ITB Syndrome

ITB Syndrome

The medical explanation of this is often of a short or stiff iliotibial band, and huge amounts of time are invested in...

ITB Syndrome

The medical explanation of this is often of a short or stiff iliotibial band, and huge amounts of time are invested in...

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Many peo­ple suf­fer from lat­er­al knee pain when exer­cis­ing and com­pet­ing in sport (1).

The med­ical expla­na­tion of this is often of a short or stiff ili­otib­ial band, and huge amounts of time are invest­ed in iso­met­rics, foam rolling, trig­ger point­ing, mas­sage or needling this struc­ture which seems so resis­tant to repair.

This arti­cle is going to present a few things that you may want to con­sid­er in addi­tion to the nor­mal old ITB treatment

First­ly, if we look at the anato­my of the ITB it’s ori­gins begin along the ili­ac crest as the glute max and TFL merge togeth­er and descend from the greater trochanter down to the lat­er­al aspect of the knee (2).

Clear­ly it can be worth invest­ing time releas­ing these mus­cles in addi­tion to an ITB stretch.

Sec­ond­ly and less known, is how the short head of the biceps femoris (lat­er­al ham­string) affects lat­er­al knee. It attach­es over the joint just pos­te­ri­or to the ITB and it’s fas­cial attach­ments blend into the ITB. You may wish to test the length, strength and feel of this mus­cle (3).

Third­ly, the ITB forms part of a strong lat­er­al fas­cial band that begins in the per­oneals of the low­er leg, through the ITB before ascends to the lat­er­al obliques, lat dor­si and beyond. Assess­ing the ROM, strength and qual­i­ty of these mus­cles would be ben­e­fi­cial to under­stand­ing how each mus­cle inter­acts with, and affects oth­er mus­cles with­in the fas­cial band (4).

These fas­cial bands are illus­trat­ed as sep­a­rate dis­tinct struc­tures in many texts such as Ida Rolf and Anato­my trains, yet in real­i­ty these fas­cial bands are inter-con­nect­ed like spi­ders webs to oth­er fas­cial bands and to oth­er struc­tures not illus­trat­ed (4).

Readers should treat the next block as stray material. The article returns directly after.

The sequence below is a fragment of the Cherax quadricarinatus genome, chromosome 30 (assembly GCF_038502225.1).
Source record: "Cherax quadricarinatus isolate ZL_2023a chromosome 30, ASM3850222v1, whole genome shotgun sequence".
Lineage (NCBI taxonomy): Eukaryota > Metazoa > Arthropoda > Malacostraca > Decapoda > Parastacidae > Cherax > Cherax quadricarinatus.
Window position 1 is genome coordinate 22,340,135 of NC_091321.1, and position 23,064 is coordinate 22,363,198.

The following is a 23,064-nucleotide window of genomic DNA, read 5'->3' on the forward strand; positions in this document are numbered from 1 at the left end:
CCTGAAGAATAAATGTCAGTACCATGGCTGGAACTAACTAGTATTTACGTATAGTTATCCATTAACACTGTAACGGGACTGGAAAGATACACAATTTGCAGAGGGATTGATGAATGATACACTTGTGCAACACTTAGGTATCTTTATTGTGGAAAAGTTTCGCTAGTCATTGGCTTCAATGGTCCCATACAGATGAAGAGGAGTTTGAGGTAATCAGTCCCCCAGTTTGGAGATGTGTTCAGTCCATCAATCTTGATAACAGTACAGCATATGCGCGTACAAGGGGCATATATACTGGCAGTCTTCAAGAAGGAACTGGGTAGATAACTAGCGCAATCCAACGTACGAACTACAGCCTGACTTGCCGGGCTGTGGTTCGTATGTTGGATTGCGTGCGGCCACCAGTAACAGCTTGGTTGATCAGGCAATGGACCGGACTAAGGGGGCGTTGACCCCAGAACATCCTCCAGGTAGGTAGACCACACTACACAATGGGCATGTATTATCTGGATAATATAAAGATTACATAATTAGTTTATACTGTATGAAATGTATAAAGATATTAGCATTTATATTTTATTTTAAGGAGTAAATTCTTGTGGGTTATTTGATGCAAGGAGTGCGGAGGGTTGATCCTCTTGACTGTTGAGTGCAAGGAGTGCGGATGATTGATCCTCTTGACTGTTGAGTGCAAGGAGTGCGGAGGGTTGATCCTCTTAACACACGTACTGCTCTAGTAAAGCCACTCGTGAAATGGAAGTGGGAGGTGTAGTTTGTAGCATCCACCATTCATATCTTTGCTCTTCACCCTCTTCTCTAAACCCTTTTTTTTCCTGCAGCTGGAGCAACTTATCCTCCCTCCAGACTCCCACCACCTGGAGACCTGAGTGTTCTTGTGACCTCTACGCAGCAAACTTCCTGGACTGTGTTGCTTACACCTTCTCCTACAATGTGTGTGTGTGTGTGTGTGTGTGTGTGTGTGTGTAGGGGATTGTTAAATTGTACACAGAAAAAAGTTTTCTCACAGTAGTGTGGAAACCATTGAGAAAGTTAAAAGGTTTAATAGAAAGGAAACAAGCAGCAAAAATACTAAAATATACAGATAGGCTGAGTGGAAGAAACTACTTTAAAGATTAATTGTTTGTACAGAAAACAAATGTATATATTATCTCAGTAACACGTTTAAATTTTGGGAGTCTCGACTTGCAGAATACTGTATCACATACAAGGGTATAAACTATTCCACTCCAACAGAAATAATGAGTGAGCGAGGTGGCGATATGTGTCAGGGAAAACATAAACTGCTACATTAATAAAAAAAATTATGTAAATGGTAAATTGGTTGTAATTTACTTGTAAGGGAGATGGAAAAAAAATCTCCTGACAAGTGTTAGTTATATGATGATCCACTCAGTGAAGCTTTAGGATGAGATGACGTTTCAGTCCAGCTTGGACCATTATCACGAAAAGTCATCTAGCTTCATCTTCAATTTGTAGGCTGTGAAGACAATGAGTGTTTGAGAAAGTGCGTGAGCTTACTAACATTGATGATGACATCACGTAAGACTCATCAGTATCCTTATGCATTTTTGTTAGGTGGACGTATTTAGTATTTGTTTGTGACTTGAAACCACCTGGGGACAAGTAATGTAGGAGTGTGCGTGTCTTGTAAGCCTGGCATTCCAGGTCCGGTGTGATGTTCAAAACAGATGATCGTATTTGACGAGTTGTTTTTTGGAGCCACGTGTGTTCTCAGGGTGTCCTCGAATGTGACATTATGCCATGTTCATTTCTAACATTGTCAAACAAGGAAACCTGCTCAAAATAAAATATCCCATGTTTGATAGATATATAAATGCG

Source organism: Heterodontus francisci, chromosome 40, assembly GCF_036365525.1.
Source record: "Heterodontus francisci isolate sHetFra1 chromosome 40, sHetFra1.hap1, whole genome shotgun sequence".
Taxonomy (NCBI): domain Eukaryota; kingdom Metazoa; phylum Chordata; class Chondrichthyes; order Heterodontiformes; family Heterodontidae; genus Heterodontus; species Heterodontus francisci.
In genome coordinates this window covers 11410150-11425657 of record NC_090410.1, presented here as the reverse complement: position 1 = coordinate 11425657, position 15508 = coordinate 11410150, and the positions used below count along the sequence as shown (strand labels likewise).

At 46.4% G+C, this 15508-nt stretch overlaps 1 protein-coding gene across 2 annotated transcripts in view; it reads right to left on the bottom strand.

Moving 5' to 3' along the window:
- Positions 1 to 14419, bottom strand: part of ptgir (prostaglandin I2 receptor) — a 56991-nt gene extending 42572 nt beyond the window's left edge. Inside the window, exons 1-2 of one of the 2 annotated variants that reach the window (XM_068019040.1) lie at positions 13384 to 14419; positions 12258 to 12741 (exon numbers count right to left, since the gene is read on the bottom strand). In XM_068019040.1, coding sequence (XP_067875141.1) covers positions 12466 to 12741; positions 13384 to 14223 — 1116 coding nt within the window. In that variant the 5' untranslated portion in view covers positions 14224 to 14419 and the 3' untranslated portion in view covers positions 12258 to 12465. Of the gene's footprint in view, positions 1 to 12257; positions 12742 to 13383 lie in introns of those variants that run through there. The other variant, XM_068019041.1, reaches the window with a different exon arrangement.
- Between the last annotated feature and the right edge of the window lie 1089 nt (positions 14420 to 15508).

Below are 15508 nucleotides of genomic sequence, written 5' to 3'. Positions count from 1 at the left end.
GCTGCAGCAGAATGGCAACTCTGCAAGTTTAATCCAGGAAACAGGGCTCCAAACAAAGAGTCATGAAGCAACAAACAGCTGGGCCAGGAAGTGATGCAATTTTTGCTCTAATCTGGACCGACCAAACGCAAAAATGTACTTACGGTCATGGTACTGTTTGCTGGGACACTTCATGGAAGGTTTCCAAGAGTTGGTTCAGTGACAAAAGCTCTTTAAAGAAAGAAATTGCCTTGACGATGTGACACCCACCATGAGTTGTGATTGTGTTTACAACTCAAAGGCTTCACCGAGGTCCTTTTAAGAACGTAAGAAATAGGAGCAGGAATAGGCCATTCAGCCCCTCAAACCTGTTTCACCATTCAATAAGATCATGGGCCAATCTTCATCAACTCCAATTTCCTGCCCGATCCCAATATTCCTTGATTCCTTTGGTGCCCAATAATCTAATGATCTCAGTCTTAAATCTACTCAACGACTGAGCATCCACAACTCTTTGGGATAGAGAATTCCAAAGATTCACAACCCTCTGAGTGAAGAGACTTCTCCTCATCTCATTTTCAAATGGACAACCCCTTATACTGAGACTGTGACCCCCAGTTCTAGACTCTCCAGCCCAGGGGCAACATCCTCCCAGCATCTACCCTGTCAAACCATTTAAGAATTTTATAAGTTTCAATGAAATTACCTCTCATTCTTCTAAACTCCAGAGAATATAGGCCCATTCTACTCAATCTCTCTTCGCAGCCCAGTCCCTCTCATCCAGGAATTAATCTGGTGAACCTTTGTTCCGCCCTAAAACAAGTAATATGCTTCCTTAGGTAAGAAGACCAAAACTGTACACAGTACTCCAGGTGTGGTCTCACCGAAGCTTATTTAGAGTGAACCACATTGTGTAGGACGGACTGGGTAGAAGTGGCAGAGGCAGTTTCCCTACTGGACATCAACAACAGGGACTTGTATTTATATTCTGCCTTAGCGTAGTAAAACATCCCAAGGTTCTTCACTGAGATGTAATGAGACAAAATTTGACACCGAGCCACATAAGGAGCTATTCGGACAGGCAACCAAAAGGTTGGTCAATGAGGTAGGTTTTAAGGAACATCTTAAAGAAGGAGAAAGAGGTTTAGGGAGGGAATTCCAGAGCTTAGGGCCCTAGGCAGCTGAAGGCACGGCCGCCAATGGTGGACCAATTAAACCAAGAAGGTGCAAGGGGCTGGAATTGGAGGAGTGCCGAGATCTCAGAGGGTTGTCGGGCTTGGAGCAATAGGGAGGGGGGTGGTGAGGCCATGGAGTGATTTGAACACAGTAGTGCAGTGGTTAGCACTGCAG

When one con­sid­ers the per­oneals and their influ­ence on the lat­er­al fas­cial line, it might also be worth assess­ing foot type, foot fall and whether the per­son pro­pels with a high gear or low gear foot type (5). If they low gear (supinate dur­ing propul­sion) then this can cre­ate greater impact forces through the limb and increase tone along the per­oneals and lat­er­al fas­cial line straight up to the knee and ITB (5).

It can also be com­mon to hear of pro­fes­sion­als who release the lat­er­al quad as well as the ITB, after all it can be dif­fi­cult to know exact­ly when one ends and the oth­er begins (5).

You may be won­der­ing when I will men­tion the bio­me­chan­ics. Whether the per­son is quad dom­i­nant, TFL dom­i­nant, how well they run? Do they employ a heel strike, mid foot or fore foot land­ing? That my friends is a dis­cus­sion rid­dled with con­flict­ing and often very poor qual­i­ty research that flicks between dif­fer­ent par­a­digms that hap­pened to be pop­u­lar at dif­fer­ent time in our pro­fes­sion­al his­to­ry. It is also a top­ic of very detailed clin­i­cal rea­son­ing that is too long for this arti­cle. But go ahead and squab­ble as you wish!


1. Maf­ful­li N, Wong J, Almekinders L.C. Types and epi­demi­ol­o­gy of tendinopa­thy. Clin­ics in Sports med­i­cine. 2003. 22(4): 675 – 692.

2. Ober F.R. the role of the ili­otib­ial band and fas­cia lata as a fac­tor in the cau­sa­tion of low back pain dis­abil­i­ties and sci­at­i­ca. The jour­nal of Bone and Joint Surgery. 1936 Jan. 18(1): 105 – 110.

3. Mar­shall J.L, Gir­gis F.J, Zelko R.R. The biceps femoris ten­don and its func­tion­al sig­nif­i­cance. The jour­nal of Bone and Joint Surgery. 1972 Octo­ber. 54(7): 1444 – 1450.

4. Rolf J.P. Rolf­ing: Re-estab­lish­ing the nat­ur­al align­ment and struc­tur­al inte­gra­tion of the human body for vital­i­ty and well-being. Heal­ing Arts Press. Octo­ber 1. 1979

5. Myers.T.W. Anato­my Trains: Myofas­cial Merid­i­ans for man­u­al and move­ment ther­a­pists. Sec­ond edi­tion. Churchill Liv­ing­stone, Else­vi­er. 2009.

David Barrow


David is a Physiotherapist who has been involved in Professional Sport, battlefield trauma, chronic pain and the NHS. He continues to work clinically alongside his development role in Rehab Guru. David is passionate about Health tech to transform outcomes for patients